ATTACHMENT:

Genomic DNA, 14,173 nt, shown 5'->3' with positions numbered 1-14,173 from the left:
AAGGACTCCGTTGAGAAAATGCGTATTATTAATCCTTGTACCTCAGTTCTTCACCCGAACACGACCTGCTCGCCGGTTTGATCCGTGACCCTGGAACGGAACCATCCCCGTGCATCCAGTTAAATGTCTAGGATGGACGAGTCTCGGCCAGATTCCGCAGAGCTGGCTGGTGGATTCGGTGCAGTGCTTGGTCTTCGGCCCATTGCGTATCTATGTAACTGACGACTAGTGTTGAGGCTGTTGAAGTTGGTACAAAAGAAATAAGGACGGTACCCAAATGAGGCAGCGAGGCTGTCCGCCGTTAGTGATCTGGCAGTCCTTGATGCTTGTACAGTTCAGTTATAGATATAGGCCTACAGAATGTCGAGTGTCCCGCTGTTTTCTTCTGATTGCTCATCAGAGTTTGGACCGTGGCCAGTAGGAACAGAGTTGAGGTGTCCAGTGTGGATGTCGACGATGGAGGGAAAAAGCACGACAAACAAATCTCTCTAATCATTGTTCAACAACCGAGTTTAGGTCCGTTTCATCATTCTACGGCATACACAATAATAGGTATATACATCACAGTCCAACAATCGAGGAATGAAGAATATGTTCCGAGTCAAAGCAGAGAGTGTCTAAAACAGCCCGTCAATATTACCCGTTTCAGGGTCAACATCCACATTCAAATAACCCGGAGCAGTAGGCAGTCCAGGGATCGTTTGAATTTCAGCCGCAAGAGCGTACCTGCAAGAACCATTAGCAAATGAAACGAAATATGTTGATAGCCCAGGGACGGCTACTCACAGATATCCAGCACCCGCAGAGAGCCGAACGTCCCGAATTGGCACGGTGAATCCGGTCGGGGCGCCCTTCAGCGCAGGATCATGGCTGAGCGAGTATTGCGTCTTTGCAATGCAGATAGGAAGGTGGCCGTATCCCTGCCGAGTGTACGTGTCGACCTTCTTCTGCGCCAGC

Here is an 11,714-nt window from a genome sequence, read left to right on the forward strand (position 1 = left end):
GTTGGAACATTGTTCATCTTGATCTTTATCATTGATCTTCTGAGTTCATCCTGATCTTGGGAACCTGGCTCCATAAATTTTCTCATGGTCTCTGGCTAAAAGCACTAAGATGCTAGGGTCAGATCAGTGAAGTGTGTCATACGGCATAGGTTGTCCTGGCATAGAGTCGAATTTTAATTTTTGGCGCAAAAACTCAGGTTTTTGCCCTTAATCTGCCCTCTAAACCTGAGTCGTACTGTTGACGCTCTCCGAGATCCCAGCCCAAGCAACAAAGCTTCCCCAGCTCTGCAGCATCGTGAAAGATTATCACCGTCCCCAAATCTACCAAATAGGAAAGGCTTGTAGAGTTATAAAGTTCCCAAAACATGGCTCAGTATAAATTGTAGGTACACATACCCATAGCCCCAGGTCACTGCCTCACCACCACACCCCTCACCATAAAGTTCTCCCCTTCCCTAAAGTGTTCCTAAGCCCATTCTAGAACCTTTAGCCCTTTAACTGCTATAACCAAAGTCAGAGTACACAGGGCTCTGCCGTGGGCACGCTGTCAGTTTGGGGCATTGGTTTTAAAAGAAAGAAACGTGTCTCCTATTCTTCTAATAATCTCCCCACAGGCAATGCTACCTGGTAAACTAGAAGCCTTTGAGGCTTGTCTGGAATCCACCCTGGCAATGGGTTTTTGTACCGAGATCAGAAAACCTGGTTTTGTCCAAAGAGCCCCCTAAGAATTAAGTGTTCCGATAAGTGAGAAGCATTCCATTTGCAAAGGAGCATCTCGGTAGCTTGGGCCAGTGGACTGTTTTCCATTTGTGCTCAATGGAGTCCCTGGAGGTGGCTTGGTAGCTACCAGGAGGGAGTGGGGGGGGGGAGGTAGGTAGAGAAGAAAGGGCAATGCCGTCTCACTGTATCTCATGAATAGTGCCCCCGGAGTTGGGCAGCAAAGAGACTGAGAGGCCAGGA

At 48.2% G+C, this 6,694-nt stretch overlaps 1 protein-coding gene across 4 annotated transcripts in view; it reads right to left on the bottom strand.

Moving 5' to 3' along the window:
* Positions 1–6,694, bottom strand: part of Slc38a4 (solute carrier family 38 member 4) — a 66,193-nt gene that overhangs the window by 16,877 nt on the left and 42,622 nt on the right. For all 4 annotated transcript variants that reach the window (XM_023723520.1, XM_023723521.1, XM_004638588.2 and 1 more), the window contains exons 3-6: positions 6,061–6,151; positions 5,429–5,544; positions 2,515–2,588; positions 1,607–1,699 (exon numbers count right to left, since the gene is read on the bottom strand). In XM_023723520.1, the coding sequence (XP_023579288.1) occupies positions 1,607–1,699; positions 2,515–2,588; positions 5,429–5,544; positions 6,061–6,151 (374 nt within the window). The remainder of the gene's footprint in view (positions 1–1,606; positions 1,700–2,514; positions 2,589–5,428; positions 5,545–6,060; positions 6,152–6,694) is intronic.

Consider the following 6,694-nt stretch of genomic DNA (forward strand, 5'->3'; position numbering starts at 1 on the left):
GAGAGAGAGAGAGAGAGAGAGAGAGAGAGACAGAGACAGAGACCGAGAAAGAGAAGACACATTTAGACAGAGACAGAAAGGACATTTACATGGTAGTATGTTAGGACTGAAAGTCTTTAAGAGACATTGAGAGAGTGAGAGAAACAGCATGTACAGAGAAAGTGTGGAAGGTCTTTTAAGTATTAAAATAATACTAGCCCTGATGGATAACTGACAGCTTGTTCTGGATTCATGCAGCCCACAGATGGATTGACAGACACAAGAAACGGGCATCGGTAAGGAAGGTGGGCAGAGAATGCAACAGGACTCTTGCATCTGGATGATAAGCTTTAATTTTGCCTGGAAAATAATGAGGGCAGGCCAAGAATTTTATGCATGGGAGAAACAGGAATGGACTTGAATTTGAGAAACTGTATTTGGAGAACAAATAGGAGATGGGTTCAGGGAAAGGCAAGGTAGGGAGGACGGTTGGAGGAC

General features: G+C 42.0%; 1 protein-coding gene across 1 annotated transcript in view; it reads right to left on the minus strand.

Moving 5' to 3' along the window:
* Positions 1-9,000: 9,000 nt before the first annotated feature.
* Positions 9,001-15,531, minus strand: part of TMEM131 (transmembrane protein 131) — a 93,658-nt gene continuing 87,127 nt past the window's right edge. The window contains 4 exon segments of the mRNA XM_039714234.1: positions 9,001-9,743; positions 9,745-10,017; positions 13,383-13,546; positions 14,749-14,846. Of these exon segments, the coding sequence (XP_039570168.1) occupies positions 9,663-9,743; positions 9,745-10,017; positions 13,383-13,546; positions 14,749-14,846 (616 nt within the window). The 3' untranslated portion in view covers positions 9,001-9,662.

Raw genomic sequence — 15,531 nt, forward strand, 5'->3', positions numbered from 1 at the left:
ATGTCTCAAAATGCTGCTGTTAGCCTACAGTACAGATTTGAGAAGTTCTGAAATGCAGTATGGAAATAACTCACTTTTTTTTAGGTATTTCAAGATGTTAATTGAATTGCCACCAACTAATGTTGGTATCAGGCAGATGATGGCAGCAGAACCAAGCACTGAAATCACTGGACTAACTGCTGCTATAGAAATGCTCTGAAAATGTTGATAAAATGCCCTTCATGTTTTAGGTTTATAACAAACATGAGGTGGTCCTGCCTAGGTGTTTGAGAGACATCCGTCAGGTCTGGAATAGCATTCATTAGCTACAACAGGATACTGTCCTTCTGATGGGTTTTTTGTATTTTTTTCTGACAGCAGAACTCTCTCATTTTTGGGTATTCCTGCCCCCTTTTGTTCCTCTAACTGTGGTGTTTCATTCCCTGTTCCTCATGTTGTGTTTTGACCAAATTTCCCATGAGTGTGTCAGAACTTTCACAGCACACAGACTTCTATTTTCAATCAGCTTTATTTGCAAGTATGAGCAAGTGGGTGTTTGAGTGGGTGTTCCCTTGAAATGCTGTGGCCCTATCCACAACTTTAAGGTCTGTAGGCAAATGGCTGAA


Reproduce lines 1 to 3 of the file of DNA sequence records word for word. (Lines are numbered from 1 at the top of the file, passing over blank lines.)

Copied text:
Genomic DNA, 14,173 nt, shown 5'->3' with positions numbered 1-14,173 from the left:
AAGGACTCCGTTGAGAAAATGCGTATTATTAATCCTTGTACCTCAGTTCTTCACCCGAACACGACCTGCTCGCCGGTTTGATCCGTGACCCTGGAACGGAACCATCCCCGTGCATCCAGTTAAATGTCTAGGATGGACGAGTCTCGGCCAGATTCCGCAGAGCTGGCTGGTGGATTCGGTGCAGTGCTTGGTCTTCGGCCCATTGCGTATCTATGTAACTGACGACTAGTGTTGAGGCTGTTGAAGTTGGTACAAAAGAAATAAGGACGGTACCCAAATGAGGCAGCGAGGCTGTCCGCCGTTAGTGATCTGGCAGTCCTTGATGCTTGTACAGTTCAGTTATAGATATAGGCCTACAGAATGTCGAGTGTCCCGCTGTTTTCTTCTGATTGCTCATCAGAGTTTGGACCGTGGCCAGTAGGAACAGAGTTGAGGTGTCCAGTGTGGATGTCGACGATGGAGGGAAAAAGCACGACAAACAAATCTCTCTAATCATTGTTCAACAACCGAGTTTAGGTCCGTTTCATCATTCTACGGCATACACAATAATAGGTATATACATCACAGTCCAACAATCGAGGAATGAAGAATATGTTCCGAGTCAAAGCAGAGAGTGTCTAAAACAGCCCGTCAATATTACCCGTTTCAGGGTCAACATCCACATTCAAATAACCCGGAGCAGTAGGCAGTCCAGGGATCGTTTGAATTTCAGCCGCAAGAGCGTACCTGCAAGAACCATTAGCAAATGAAACGAAATATGTTGATAGCCCAGGGACGGCTACTCACAGATATCCAGCACCCGCAGAGAGCCGAACGTCCCGAATTGGCACGGTGAATCCGGTCGGGGCGCCCTTCAGCGCAGGATCATGGCTGAGCGAGTATTGCGTCTTTGCAATGCAGATAGGAAGGTGGCCGTATCCCTGCCGAGTGTACGTGTCGACCTTCTTCTGCGCCAGC

Here is an 11,714-nt window from a genome sequence, read left to right on the forward strand (position 1 = left end):